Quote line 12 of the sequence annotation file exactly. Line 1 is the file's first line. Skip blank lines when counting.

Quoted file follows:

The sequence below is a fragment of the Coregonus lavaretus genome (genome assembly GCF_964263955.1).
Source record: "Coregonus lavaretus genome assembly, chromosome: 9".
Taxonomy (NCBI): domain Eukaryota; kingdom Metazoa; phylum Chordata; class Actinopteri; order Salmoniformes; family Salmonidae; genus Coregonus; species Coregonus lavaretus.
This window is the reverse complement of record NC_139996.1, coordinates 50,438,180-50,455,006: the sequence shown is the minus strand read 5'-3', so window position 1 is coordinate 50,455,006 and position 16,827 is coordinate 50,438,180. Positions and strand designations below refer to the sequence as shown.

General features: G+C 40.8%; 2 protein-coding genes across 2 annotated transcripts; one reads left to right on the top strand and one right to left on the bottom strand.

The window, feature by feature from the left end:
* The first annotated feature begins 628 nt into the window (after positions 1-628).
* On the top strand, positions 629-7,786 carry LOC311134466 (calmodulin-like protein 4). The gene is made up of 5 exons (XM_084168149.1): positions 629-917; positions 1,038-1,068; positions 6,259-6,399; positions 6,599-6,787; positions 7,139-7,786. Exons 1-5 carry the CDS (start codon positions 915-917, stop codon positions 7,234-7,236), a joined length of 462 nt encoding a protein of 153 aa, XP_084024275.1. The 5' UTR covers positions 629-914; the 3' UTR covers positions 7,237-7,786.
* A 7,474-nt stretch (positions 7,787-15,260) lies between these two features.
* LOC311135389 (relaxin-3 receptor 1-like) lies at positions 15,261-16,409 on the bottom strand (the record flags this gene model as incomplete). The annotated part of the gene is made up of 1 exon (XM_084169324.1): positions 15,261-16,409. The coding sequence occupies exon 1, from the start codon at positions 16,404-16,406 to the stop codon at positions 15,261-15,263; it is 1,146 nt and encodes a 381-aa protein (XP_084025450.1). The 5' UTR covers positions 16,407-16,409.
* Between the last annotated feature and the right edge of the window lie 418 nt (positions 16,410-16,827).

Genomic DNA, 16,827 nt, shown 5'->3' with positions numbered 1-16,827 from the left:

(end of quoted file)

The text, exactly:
Genomic DNA, 16,827 nt, shown 5'->3' with positions numbered 1-16,827 from the left: